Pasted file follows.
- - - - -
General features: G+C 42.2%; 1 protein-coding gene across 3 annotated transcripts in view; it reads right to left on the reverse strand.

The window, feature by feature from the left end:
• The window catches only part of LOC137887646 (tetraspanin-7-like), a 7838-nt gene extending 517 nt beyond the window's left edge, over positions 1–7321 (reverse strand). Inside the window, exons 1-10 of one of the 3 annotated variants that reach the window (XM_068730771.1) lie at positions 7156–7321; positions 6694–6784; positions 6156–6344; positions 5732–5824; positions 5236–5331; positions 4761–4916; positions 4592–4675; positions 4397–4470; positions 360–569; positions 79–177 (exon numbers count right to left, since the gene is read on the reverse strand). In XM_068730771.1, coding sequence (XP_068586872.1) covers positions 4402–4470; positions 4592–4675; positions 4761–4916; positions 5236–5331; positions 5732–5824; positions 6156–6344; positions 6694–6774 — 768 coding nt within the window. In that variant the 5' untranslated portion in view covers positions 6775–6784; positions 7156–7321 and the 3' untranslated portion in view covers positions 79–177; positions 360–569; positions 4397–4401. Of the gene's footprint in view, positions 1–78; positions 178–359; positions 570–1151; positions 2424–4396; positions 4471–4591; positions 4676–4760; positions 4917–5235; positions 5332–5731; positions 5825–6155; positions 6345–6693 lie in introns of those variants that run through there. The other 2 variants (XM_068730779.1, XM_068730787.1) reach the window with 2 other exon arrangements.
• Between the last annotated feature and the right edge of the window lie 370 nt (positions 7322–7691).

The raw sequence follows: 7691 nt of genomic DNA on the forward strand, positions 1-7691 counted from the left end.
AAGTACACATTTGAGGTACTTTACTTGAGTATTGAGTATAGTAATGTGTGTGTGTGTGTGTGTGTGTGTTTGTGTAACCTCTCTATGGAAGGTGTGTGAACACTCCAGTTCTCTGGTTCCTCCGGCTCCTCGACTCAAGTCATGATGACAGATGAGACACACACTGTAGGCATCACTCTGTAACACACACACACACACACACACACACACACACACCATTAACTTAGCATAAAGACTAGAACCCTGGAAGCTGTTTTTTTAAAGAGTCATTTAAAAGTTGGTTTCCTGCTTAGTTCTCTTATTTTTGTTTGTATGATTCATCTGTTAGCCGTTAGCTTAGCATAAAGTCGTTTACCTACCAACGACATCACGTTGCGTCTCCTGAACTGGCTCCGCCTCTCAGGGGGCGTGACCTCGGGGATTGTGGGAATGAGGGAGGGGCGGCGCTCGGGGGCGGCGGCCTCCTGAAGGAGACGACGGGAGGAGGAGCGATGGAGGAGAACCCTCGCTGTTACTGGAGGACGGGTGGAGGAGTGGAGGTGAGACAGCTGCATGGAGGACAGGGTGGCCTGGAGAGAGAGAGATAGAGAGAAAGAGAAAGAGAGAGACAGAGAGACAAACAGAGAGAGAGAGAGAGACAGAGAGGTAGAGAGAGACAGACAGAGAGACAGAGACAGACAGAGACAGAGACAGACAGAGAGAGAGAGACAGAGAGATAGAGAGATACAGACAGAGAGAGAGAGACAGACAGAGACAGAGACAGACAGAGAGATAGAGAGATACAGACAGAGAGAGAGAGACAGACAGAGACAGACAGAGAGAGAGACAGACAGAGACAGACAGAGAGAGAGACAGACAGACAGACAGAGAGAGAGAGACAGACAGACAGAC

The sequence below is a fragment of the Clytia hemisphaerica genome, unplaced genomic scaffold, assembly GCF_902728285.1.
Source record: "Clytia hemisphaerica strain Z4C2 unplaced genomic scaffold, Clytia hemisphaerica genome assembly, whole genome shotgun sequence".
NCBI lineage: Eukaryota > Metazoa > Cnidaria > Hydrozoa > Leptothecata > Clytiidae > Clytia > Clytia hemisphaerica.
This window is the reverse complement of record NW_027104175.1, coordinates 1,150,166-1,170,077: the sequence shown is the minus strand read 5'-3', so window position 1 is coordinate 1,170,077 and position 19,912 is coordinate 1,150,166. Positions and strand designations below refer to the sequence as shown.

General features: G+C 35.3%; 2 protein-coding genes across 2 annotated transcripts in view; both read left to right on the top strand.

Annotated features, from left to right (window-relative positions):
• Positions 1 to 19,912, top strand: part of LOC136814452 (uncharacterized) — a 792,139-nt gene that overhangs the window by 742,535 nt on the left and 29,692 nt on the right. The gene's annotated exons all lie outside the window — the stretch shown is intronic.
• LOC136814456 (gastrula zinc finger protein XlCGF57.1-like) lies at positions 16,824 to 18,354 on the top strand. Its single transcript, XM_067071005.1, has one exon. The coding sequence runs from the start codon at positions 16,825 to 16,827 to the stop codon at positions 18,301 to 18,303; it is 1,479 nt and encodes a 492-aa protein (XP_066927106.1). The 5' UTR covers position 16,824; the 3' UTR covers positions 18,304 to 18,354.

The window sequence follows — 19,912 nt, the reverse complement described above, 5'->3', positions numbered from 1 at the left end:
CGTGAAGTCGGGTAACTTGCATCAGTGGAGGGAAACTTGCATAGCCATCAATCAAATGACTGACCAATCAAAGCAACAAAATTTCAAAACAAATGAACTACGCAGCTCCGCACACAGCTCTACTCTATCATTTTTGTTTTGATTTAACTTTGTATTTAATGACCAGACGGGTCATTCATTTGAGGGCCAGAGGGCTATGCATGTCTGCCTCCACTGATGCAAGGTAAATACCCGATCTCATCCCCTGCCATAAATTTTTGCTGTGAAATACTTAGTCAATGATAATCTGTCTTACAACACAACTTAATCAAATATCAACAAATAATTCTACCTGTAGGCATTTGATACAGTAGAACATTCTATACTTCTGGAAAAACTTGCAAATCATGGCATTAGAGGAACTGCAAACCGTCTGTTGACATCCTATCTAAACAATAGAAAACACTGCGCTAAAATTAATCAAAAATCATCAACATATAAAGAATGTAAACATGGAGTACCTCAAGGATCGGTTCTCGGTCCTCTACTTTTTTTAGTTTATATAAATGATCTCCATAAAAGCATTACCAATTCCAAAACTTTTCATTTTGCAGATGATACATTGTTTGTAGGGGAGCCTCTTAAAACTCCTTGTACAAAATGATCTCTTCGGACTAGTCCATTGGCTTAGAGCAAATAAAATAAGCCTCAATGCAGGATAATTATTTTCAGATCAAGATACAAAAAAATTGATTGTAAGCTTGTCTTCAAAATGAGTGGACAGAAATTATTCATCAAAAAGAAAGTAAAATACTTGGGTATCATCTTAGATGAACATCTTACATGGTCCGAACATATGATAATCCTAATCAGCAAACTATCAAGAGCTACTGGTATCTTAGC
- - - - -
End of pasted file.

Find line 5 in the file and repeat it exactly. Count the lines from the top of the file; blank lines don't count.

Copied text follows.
The raw sequence follows: 7691 nt of genomic DNA on the forward strand, positions 1-7691 counted from the left end.